Noticing What Matters

by Rick on April 28, 2019

In most schools the parent-teachers conversation doesn’t go deep enough. Here’s an example of a conversation that goes deeper:

Teacher1: “Yesterday in Malka’s math group the three boys got into an argument about the best way to solve a problem. Malka patiently listened to the dispute for a minute, then calmly took a clean piece of paper, wrote her solution on top, leaned in, slid the paper on top of theirs, almost putting her head between them, and showed them how she had done the problem. She was so compelling that they simply had to stop. They could see that her answer was right. She didn’t raise her voice. She hardly said anything.”
Parent1: “Yes, she really doesn’t like conflict.”
Parent2: “Yes, but you know it’s more like she isn’t afraid of conflict. Remember when she was five and her cousins were over at our house and started fighting over the remote and she tried to get them to stop and finally just went over to the TV and turned it off? That was amazing.”
Parent1: “I know. That’s right. She’s pretty unflappable.”
Teacher2: “Yes, she is actually fearless. I am going to start noticing and taking notes on her fearlessness. In fact, I will email you some good ones.”
Parent1: “Thank you. We are thrilled. We want her to keep developing her conflict skills.”
Parent2: “Yes, I want that, too, but what I love about your story even more than the social skills she is showing, is her spirit. I love that spark in her that makes her show up as herself over and over again, in whatever situation she finds herself. So, what I love is how you keep seeing that in her, and whatever it is that you are doing to bring it out. …and I will look forward to those emails.”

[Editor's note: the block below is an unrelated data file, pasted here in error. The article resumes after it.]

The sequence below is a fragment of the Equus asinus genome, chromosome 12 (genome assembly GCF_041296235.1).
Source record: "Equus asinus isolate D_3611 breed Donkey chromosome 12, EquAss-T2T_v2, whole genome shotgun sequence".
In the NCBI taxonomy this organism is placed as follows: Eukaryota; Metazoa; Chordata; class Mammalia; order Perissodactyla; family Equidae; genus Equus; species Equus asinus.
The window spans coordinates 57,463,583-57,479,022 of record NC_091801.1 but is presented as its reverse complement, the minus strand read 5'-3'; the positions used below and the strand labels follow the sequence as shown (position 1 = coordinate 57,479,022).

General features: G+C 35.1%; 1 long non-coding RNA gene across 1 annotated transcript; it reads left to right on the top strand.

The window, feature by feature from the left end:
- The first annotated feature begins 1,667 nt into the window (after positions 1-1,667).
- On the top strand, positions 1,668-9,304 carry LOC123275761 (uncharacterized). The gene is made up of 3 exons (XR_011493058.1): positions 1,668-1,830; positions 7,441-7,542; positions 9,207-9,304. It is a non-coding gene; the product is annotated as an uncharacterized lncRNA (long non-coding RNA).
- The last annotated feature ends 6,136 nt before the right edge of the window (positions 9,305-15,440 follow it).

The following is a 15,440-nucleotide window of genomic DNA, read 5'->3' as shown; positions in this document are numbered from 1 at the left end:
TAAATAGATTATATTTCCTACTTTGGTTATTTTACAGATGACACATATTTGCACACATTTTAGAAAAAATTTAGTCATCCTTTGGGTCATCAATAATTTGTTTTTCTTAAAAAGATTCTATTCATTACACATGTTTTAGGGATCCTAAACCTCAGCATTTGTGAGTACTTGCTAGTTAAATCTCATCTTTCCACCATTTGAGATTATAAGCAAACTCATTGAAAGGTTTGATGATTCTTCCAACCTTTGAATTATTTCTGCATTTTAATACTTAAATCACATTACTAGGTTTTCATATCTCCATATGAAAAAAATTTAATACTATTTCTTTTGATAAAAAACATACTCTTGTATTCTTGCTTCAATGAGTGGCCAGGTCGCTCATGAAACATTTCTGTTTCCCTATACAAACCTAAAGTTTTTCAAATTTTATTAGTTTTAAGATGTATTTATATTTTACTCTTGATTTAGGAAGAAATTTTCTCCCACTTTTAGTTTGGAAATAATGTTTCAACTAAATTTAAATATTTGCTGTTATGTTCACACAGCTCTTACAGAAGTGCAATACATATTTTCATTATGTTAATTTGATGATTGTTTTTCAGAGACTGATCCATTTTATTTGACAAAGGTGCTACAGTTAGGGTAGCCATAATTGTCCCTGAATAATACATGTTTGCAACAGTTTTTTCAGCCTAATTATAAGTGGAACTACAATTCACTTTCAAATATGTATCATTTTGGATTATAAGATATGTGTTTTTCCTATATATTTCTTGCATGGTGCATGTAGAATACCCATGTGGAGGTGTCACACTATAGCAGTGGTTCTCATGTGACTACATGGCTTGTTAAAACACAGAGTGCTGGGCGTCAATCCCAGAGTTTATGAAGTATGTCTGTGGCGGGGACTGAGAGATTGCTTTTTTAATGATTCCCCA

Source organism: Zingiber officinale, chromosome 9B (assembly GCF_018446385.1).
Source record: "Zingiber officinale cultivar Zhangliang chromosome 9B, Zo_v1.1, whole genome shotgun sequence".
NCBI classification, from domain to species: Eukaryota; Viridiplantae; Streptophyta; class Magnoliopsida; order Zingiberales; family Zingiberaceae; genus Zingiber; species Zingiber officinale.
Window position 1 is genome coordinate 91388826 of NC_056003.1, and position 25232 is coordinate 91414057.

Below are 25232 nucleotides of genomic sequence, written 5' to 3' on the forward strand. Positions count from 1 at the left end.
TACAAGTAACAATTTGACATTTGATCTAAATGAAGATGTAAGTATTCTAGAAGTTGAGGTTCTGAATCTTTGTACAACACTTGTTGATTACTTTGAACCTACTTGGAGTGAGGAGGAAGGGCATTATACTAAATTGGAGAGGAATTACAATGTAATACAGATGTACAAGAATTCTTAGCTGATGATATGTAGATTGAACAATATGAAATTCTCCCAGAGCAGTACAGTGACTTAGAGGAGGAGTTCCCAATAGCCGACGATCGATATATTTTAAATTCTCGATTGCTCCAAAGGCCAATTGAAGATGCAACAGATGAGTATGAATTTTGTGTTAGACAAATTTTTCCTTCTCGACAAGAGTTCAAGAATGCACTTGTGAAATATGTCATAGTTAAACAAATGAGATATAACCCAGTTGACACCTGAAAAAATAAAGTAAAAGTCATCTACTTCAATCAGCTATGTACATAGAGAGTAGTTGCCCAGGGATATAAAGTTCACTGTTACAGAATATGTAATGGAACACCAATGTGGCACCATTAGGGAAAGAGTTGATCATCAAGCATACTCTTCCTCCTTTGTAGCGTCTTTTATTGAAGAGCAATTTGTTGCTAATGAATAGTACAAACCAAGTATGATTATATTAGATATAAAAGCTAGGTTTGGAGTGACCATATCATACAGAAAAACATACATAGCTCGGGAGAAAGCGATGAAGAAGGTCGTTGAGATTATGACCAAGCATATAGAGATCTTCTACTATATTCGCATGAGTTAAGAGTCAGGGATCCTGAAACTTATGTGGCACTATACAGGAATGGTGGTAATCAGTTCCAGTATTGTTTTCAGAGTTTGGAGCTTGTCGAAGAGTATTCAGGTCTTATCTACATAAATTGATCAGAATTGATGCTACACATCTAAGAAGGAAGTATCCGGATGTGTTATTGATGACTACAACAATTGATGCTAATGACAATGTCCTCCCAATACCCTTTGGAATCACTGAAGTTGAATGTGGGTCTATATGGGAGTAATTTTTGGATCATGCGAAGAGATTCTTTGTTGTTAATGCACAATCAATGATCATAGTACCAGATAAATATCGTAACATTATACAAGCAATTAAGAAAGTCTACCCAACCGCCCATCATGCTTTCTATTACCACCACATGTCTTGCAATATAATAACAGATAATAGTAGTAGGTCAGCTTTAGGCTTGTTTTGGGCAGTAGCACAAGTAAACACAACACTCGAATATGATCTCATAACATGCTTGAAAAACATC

The secret to the success of every child is some adult who sees the child as a unique human driven by an inexorable genius in the process of becoming. When we talk about our kids, let’s keep our eyes on the right ball: their unique character, their unique spark that makes them them.

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{ 3 comments… read them below or add one }

Gary Gruber April 30, 2019 at 10:47 am

Whenever we see courage, confidence and creativity in kids, especially with regard to solving problems, we need to recognize, affirm and celebrate their independence, their good judgment and their high-level skills. Would that more adults particularly these days in leadership positions were able to demonstrate these kinds of problem solving ablilites.

Larry Arnstein May 1, 2019 at 10:22 am

Hard not to wonder what is in Malka’s future. Her problem-solving and people skills will equip her well for anything she wants to pursue. Her creativity would be a great asset if she were to become a teacher, a doctor, a scientist, a politician, almost anything I can think of. I wish there were more Malkas growing up right now, and hope that in fact there are. Despite a distressing lack of political leadership in the world, most notably in our country, I think we will emerge from these dark days and start solving problems rather than creating them. As Peter Pan says, “Think lovely thoughts!”

Rick May 1, 2019 at 12:09 pm

Hey, Gary and Larry, Is Pete Buttigieg the kind of leader we need?

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